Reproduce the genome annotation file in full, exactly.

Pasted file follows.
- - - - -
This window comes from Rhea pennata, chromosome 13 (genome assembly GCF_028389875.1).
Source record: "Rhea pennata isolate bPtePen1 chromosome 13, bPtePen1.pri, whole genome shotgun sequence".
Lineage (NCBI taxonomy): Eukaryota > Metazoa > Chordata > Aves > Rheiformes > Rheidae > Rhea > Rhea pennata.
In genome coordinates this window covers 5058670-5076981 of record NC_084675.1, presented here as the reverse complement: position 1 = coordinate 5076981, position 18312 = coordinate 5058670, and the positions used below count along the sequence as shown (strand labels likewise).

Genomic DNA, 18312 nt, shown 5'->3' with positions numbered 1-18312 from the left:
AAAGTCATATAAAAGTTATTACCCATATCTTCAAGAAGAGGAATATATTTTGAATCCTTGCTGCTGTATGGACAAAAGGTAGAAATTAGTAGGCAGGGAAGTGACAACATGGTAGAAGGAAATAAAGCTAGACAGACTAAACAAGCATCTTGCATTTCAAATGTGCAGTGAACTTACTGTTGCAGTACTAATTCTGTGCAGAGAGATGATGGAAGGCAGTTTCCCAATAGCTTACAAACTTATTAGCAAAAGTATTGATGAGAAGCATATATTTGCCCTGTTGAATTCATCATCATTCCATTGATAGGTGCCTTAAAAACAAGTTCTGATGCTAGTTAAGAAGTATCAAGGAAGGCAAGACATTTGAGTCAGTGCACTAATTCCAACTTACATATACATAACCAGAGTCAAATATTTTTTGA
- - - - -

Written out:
This window comes from Rhea pennata, chromosome 13 (genome assembly GCF_028389875.1).
Source record: "Rhea pennata isolate bPtePen1 chromosome 13, bPtePen1.pri, whole genome shotgun sequence".
Lineage (NCBI taxonomy): Eukaryota > Metazoa > Chordata > Aves > Rheiformes > Rheidae > Rhea > Rhea pennata.
In genome coordinates this window covers 5058670-5076981 of record NC_084675.1, presented here as the reverse complement: position 1 = coordinate 5076981, position 18312 = coordinate 5058670, and the positions used below count along the sequence as shown (strand labels likewise).

Genomic DNA, 18312 nt, shown 5'->3' with positions numbered 1-18312 from the left:
AAAGTCATATAAAAGTTATTACCCATATCTTCAAGAAGAGGAATATATTTTGAATCCTTGCTGCTGTATGGACAAAAGGTAGAAATTAGTAGGCAGGGAAGTGACAACATGGTAGAAGGAAATAAAGCTAGACAGACTAAACAAGCATCTTGCATTTCAAATGTGCAGTGAACTTACTGTTGCAGTACTAATTCTGTGCAGAGAGATGATGGAAGGCAGTTTCCCAATAGCTTACAAACTTATTAGCAAAAGTATTGATGAGAAGCATATATTTGCCCTGTTGAATTCATCATCATTCCATTGATAGGTGCCTTAAAAACAAGTTCTGATGCTAGTTAAGAAGTATCAAGGAAGGCAAGACATTTGAGTCAGTGCACTAATTCCAACTTACATATACATAACCAGAGTCAAATATTTTTTGA